Sale of Rio All-Suite Hotel & Casino, located just off the Las Vegas Strip, might be imminent this time, according to reports
Reports about the potential sale of Rio All-Suite Hotel & Casino, the off-Strip resort that has been hosting the World Series of Poker since 2005, have been emerging now and again for the past decade. And such reports have been particularly persistent over the past several months.
According to popular blog for everything Las Vegas-related, Vital Vegas, the eventual sale of the property might be on the way. In a tweet from last night, Vital Vegas said that there has been information that room service for the entire off-Strip resort is set to soon end at 11:00 pm daily. In addition, it seems that a significant portion of the butler staff at Palazzo Villa would be laid off in the coming week and dedicated kitchen would be shut down. It really seems that the property might this time be handed to a new owner.
Chatter out of Rio is room service for entire resort will soon end at 11:00 p.m. daily. Also hear a good portion of butler staff of Palazzo Villa suites to be laid off next week, dedicated kitchen to be shut down. We vote further indication of sale.
— Vital Vegas (@VitalVegas) October 8, 2018
Casino News Daily reported last month, once again thanks to Vital Vegas, that Caesars was “highly motivated” to sell its off-Strip hotel and casino resort and that three viable suitors have been circling it.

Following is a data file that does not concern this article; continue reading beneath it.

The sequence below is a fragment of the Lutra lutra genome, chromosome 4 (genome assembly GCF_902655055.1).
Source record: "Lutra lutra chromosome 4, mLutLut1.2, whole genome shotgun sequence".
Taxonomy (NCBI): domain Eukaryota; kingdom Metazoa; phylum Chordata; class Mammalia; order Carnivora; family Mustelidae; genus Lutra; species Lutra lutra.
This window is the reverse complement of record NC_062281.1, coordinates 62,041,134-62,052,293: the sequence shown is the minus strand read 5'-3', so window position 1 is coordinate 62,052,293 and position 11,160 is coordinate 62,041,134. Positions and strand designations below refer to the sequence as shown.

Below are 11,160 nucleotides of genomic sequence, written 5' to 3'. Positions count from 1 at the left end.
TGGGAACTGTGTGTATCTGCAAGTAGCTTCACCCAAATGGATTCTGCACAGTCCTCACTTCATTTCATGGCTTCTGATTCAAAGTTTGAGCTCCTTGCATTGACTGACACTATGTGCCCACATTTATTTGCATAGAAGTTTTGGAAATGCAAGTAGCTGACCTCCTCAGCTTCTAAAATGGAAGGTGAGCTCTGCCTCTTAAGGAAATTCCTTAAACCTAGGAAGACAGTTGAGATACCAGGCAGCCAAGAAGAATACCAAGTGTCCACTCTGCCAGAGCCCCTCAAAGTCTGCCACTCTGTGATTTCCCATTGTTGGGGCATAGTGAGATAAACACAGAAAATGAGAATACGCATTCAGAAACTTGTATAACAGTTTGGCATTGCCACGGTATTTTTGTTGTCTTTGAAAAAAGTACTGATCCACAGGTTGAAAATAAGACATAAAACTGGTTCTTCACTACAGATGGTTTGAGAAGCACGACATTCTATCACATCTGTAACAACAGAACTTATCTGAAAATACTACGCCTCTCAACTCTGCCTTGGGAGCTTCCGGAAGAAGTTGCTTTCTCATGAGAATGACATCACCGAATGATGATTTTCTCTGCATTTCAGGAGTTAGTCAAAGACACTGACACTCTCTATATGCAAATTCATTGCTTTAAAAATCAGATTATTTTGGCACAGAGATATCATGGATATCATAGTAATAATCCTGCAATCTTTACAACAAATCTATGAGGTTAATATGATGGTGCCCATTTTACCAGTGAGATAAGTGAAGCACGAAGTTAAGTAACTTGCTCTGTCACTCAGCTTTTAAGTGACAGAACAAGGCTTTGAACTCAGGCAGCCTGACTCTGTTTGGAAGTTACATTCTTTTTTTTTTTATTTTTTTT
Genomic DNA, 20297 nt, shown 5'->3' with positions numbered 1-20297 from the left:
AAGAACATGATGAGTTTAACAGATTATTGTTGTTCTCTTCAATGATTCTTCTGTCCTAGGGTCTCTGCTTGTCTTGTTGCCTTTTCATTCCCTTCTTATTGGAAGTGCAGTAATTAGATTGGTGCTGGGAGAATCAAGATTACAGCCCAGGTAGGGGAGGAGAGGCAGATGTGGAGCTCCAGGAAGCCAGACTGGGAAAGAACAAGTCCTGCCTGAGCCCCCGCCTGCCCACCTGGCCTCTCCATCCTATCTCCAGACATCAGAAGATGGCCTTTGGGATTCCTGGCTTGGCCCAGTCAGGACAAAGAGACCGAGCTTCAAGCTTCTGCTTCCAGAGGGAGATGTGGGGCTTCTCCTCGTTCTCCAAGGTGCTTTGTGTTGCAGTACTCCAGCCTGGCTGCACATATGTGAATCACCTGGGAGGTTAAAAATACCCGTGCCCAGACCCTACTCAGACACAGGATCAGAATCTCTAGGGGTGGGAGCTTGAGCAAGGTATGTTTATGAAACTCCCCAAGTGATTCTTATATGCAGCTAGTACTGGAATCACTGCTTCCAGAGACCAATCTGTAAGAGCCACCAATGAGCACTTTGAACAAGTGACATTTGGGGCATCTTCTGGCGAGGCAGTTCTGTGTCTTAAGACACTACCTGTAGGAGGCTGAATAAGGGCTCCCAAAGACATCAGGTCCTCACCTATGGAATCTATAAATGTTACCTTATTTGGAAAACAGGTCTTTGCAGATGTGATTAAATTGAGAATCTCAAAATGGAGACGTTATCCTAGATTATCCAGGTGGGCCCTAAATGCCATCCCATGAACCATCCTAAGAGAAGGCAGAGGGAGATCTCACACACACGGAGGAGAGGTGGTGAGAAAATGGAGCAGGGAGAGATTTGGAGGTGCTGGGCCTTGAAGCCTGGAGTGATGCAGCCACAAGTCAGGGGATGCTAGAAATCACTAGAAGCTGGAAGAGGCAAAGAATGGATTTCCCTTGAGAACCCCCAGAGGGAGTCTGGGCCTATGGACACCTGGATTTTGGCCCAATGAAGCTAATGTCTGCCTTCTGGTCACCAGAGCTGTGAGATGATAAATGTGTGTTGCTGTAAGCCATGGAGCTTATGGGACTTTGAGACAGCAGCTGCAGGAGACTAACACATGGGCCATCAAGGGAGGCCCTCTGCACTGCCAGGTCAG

According to reports, the sale of Rio would result in the move of the annual WSOP poker festival to a new venue. And Vital Vegas believes that the $375-million Caesars Forum convention center, currently under construction in Las Vegas, will be the new home to the popular tournament poker series. Caesars has denied rumors for the potential move of the WSOP to another venue, but said rumors have become extremely persistent lately.
Previous Rio Sale Reports
First reports about the potential sale of Rio date back to 2010, when it emerged from unnamed sources that the property’s then owner Harrah’s Entertainment was seeking a buyer for the off-Strip casino resort. News outlets also reported back then that the property had quite some suitors and some were valuing it at around $500 million.
In 2013, Caesars was reportedly approached by the parent company of online poker operator PokerStars and a transaction was really close to happening, but eventually fell through. PokerStars’ then-Vice President of Corporate Communications fueled the rumors even further by confirming that the parent company of the poker brand was indeed interested in buying Rio.
A year later, in 2014, Robin Leach, a pioneer entertainment journalist, reported that an off-Strip resort had just been sold for $400 million and many suggested that the unnamed resort was namely Rio.
Rio opened doors early in 1990. It features more than 2,500 hotel rooms, a 117,300-square-foot casino with 1,100 slots and 90 table games, multiple entertainment and dining facilities, and around 160,000 square feet of convention space. It has most notably been host to the WSOP since 2005, when the series was relocated from its previous home, Binion’s Horseshoe.
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